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Why Being Selfish Isn’t Always a Bad Thing

The word selfish has always had a negative connotation, and why wouldn’t it when it’s considered synonymous with words like egotistical, stingy, self-obsessed, parsimonious… you get the idea. I know I certainly used it as an insult to describe my little sister all the time when we would fight. When I got to college I realized selfishness has more than one meaning: the first is that you’re only concerned with yourself and are inconsiderate of others; the second is that you take responsibility for your personal, emotional, mental and physical needs before concerning yourself with those of others. And that’s a good thing!

The reason it took until this stage in my life to realize the benefits of being selfish is because when you come to college, you are really the only person who’s going to prioritize your wants and needs above others. Your parents are no longer by your side making sure you do your homework, eat three square meals a day, play on sports teams or drive you around to meet up with your friends because you don’t have your license. You’re essentially on your own to make sure you get fed, get to class, exercise and make time for a social life because no one else is going to do all that for you at this stage in your life. You have to ensure your own health and happiness before you can be concerned with that of others. Here are some of the benefits of being a little more selfish:

1. You’ll be healthier.

Trying to please other people can leave you tired and often disappointed. When you place others needs ahead of yours, it can leave you feeling unfulfilled because you’re distracted from living the life you desire. Selfish people tend to take better care of themselves because they block off time in their schedule to do the things that they enjoy like exercising or travelling. Self-care is so important because you’re devoting yourself to your own happiness and health and that most certainly is not a bad thing. You’ll be healthier.​

2. You’ll give yourself an advantage in the workplace. There’s a recent study that shows people who are more selfish come out above nice people in the workplace, and you want to know why? Because that more selfish person is striving to get ahead while the nice person is just worried about not stepping on any toes. Being selfish doesn’t have to mean you step on everyone as you climb your way to the top. But it does mean that when your boss is proposing a new position to the person with the best new pitch that you step up and present your new idea to the best of your ability without worrying about what your coworkers will think of you if you get the promotion.

3. It’ll strengthen your relationships. If you’ve been on an airplane, then you’ve heard the saying “Secure your oxygen mask before helping others.” I’d always thought, “wow they’re literally promoting selfishness” but in actuality, how helpful are you going to be if you’re dead from lack of oxygen? The same applies to relationships. If you don’t love yourself, how are you supposed to love someone else? How can you expect that someone else to love you? I’m not just talking about romantic relationships. Have you ever had a friend who’s just constantly unloading his/her own stress on you to the point that you feel bogged down by all their problems? Well you don’t want to be that friend because believe or not, that’s an unhealthy relationship. When you take the time to de-stress and prioritize your own well-being, it actually makes you a better and more supportive friend and romantic partner.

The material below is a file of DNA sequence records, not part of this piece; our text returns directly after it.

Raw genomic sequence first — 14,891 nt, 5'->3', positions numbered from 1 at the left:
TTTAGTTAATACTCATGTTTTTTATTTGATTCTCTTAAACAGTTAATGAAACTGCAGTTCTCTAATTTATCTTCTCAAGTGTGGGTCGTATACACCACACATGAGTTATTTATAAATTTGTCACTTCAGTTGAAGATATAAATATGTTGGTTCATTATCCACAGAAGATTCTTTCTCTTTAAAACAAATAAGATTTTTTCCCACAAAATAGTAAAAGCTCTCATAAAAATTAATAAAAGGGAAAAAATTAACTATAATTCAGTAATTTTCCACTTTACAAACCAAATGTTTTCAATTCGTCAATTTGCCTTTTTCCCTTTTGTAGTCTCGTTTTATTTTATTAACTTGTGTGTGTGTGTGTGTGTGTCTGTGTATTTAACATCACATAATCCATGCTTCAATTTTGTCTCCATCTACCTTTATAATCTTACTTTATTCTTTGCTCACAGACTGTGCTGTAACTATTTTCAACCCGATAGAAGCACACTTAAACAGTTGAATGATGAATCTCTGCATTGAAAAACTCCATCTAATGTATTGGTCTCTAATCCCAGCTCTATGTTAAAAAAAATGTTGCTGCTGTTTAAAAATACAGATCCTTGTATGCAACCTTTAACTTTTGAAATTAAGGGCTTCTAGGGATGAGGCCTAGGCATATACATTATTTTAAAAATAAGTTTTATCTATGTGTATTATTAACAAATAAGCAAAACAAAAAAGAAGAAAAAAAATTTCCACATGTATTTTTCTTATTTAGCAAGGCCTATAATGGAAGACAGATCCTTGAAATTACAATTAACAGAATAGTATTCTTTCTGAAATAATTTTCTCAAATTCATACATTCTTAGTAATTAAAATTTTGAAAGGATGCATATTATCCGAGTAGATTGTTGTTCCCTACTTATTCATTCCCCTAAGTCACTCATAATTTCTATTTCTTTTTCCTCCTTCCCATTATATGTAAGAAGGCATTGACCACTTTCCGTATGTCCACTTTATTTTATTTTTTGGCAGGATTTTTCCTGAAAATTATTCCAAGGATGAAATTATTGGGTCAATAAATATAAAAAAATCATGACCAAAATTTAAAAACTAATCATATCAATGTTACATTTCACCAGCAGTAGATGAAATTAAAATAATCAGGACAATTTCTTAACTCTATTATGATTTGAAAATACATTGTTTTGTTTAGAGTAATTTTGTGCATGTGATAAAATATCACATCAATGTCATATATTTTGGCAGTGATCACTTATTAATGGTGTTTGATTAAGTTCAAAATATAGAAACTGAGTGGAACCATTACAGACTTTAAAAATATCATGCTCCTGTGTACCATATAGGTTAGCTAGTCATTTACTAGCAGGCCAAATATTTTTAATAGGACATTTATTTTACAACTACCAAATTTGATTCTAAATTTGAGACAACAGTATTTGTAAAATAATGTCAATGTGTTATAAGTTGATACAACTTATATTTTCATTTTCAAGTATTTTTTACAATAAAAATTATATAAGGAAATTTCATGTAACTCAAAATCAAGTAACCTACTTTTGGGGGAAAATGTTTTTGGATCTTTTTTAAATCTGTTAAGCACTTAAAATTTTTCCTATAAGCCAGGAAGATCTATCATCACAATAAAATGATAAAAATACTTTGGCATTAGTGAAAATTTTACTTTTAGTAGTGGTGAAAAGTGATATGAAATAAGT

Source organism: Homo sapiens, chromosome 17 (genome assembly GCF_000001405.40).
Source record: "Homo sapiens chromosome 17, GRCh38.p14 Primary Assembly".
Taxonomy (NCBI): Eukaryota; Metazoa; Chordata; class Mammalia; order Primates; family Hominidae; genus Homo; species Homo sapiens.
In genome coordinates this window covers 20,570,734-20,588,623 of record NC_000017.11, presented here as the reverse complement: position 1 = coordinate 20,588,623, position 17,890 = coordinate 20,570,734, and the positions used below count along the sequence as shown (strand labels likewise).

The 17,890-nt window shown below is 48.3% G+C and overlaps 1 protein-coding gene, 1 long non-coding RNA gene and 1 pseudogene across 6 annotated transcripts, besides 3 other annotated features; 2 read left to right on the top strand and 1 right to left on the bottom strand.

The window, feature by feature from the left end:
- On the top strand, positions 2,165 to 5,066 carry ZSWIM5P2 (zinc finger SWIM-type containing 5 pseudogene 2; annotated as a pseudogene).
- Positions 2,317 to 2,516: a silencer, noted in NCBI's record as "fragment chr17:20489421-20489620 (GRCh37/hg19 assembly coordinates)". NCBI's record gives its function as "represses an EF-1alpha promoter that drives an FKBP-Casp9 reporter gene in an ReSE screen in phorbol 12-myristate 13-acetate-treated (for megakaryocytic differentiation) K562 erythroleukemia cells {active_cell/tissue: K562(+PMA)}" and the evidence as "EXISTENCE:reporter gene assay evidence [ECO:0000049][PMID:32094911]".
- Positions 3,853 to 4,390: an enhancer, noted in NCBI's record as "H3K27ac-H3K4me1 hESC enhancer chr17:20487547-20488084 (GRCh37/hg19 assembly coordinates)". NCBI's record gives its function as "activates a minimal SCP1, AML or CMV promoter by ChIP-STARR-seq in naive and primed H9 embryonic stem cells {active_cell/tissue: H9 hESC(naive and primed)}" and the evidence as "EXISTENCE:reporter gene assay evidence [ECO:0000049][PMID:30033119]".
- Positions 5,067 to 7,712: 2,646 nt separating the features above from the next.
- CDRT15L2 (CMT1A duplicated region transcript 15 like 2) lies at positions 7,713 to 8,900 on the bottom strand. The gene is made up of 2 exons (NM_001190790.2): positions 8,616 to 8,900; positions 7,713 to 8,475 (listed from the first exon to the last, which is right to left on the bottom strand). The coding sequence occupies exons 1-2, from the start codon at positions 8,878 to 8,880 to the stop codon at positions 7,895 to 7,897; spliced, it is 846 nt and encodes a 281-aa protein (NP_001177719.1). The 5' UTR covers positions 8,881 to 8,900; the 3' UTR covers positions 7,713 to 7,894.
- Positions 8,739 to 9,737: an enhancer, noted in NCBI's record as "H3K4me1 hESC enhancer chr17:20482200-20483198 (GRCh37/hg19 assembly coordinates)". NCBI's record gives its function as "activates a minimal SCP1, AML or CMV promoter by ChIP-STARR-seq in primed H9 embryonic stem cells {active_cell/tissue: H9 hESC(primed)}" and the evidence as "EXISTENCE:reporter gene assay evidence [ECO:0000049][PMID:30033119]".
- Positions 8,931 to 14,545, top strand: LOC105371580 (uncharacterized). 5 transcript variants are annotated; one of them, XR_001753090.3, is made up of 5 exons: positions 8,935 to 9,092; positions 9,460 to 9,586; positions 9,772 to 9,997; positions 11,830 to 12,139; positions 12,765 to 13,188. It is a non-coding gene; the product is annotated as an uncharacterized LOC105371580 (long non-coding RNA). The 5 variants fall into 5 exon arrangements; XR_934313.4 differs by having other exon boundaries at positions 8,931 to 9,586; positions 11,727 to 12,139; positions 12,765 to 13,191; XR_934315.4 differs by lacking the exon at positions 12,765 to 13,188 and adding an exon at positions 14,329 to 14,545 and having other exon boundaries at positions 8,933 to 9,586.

4. It makes decision making easier. Sometimes when it comes to making decisions, we let other people talk us down a certain path and belittling our own feelings about it. For example, when I went to college, I let my friends talk me into going to college in Virginia rather than in Pennsylvania because they wanted me to be closer to them. That was a huge factor in my decision and look where that got me: I transferred after one miserable year and hardly even see those friends who convinced me to make that big leap. Yes, I should’ve had a backbone and not listened to them and yes, I should’ve taken my own advice and really thought how each decision would impact me and my future. But I didn’t, and I wasted a fourth of my college experience because of it. Don’t be like me. If you have a life-changing decision to make, it’s always great to get your loved ones’ opinions, but don’t let those be the deciding factor. While long distance friendships and relationships can be hard, it’s not the end of the world and if they really mean something to both parties, then they’ll make it through this tough transition. It makes decision making easier.

5. You’ll be happier.  Selfish people spend time doing things they love to do whether that be a creative outlet or pampering themselves. You gain a sense of who you are and what you like when you take the time to really analyze and get to know yourself. Remember, it’s your responsibility to take care of yourself.

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Briana Thornton is a fashion merchandising major at VCU (although she certainly doesn't always dress like it). You can catch her if you can running between her job at the gym, soccer practice, and the many other activities she has chosen to overwhelm herself with this semester. She lives with the motto "Try everything once" because why not? She hopes to graduate in 2018, move to London, and run a fashion magazine, Miranda Priestly style.
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